• Vo Nguyen Giap, general
  • Tom Clancy, author
  • Hiroshi Yamauchi, video game legend
  • Ray Dolby, engineer
  • Frederick Pohl, author
  • Julie Harris, actress
  • Marian McPartland, musician
  • Elmore Leonard, author
  • Lee Thompson Young, actor
  • Lisa Robin Kelly, actress
  • Jack Germond, author/journalist
  • Jon Brookes, musician
  • Eydie Gorme, musician
  • Karen Black, actress
  • George Duke, musician
  • Michael Ansara, actor
  • Harry Byrd, Jr, politician
  • Eileen Brennan, actress
  • JJ Cale, musician
  • Virginia Johnson, scientist
  • Dennis Farina, actor
  • Helen Thomas, journalist
  • Cory Monteith, actor
  • Bernadette Nolan, musician
  • Jim Kelly, martial artist & actor
  • Alan Myers, musician
  • Douglas Engelbart, nerd (invented the computer mouse)
  • Bobby “Blue” Bland, musician
  • James Gandolfini, actor
  • Slim Whitman, musician
  • Chico Hamilton, musician
  • Wanda Coleman, poet
  • Doris Lessing, feminist
  • Todd Christensen, football player
  • Hal Needham, stunt man & film director
  • Scott Carpenter, astronaut
  • Ken Norton, Sr, boxer
  • Eiji Toyoda, auto executive
  • David Frost, journalist
  • Seamus Heaney, poet
  • Ruth Asawa, artist
  • Michael Hastings, journalist
  • Richard Ramirez, serial killer
  • David “Deacon” Jones, football player
  • Jean Stapleton, actress
  • Ed Shaughnessy, musician
  • Ray Manzarek, musician
  • Joyce Brothers, psychologist
  • Ray Harryhausen, film special effects wizard
  • Deanna Durbin, musician/actress
  • George Jones, musician
  • Richie Havens, musician
  • Pat Summerall, broadcaster
  • Frank Bank, actor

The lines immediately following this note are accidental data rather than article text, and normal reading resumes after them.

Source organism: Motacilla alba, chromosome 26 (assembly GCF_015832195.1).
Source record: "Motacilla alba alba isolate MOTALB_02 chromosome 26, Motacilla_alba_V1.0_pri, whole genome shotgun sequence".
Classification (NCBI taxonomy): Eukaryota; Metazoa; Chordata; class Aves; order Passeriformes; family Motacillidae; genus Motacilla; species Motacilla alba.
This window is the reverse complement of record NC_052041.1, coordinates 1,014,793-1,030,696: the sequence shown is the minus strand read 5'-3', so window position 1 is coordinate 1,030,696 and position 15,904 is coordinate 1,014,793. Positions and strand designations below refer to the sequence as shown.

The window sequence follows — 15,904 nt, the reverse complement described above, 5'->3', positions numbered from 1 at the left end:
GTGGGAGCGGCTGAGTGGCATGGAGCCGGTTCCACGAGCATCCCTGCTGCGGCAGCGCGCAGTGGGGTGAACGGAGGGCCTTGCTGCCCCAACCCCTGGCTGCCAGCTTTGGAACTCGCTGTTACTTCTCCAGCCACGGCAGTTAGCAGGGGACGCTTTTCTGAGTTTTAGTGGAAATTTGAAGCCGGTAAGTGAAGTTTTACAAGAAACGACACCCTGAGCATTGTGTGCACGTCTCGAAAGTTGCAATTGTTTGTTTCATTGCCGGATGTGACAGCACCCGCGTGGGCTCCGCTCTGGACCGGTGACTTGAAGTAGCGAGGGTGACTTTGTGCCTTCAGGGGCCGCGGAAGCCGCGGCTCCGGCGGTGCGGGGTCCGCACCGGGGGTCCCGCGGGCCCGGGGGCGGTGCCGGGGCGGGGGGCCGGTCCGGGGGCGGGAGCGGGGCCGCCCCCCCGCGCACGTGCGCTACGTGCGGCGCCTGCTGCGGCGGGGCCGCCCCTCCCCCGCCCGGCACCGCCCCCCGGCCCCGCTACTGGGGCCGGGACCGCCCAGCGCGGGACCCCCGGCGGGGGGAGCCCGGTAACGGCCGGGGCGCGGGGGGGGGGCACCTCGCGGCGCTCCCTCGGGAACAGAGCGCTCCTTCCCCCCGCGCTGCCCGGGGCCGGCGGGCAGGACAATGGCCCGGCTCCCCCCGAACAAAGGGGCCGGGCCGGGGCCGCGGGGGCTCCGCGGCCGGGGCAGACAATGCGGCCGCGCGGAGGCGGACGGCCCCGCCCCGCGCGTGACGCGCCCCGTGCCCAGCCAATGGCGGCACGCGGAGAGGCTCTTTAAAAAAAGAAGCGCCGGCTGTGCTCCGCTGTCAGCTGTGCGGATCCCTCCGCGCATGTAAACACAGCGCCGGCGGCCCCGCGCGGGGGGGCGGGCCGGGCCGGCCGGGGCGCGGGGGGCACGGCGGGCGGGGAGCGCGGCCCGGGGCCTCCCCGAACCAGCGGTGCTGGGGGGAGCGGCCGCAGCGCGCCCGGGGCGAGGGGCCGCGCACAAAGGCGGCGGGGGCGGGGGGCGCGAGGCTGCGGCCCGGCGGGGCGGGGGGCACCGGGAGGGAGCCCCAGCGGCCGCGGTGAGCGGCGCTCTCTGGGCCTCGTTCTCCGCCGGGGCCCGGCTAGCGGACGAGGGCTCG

• Maria Tallchief, dancer
  • Jonathan Winters, comedian & actor
  • Margaret Thatcher, politician
  • Annette Funicello, actress
  • Roger Ebert, film critic
  • Jack Pardee, football player
  • Phil Ramone, record producer
  • Richard Griffiths, actor
  • Rise Stevens, musician
  • Harry Reems, actor
  • Alvin Lee, musician
  • Hugo Chavez, politician
  • Bonnie Franklin, actress
  • Van Cliburn, musician
  • Roy Brown, automotive engineer/designer
  • C Everett Koop, physician
  • George Aratani, electronics executive
  • Mindy McCready, musician
  • Stuart Freeborn, film makeup/costuming legend
  • Andre Cassagnes, electrician & inventor
  • Ed Koch, politician
  • Patty Andrews, musician
  • Stan “The Man” Musial, baseball player
  • Earl Weaver, baseball player/manager
  • Gussy Moran, tennis player
  • Pauline “Dear Abby” Phillips, author
  • Aaron Swartz, nerd
  • Evan Connell, author & historian
  • Patti Page, musician
  • Kurt Caselli, motorcycle racer

25 most-listened-to albums of 2013

3e8154f3d0164fb9c74d9212c54db126A couple weeks ago I posted the best of which albums I picked up in 2013; this post is just a list of the 25 albums I listened to the most this year according to the number of listens recorded by iTunes.  Given that I listen to music on my phone as well and an iPod too, I might adjust a few of these a spot or two on the list, but it’s pretty darn accurate.

Now if I can just remember to reset the number of plays on 1 January…

  1. John Williams, The Baroque Album
  2. Creedence Clearwater Revival, Chronicle
  3. John Williams, Spanish Guitar Music
  4. Sarah Jarosz, Song Up in Her Head
  5. George Thorogood, Baddest Hits
  6. Cutting Crew, Broadcast
  7. Kingdom Come, In Your Face
  8. Cake, Fashion Nugget
  9. Black Label Society, Stronger Than Death
  10. Uncle Acid & the Deadbeats, Mind Control
  11. Kingdom Come, Kingdom Come
  12. Josh Fix, Free at Last
  13. Pink Floyd, Animals (2011 remaster)
  14. The Association, Greatest Hits
  15. Leon Redbone, Up a Lazy River
  16. Steve Miller Band, Greatest Hits
  17. Black Sabbath, 13
  18. Michael Hedges, Beyond Boundaries
  19. Nobuki Takamen, From Now On
  20. They Might Be Giants, Flood
  21. Volbeat, Outlaw Gentlemen & Shady Ladies
  22. The Quill, Tiger Blood
  23. Racer X, Technical Difficulties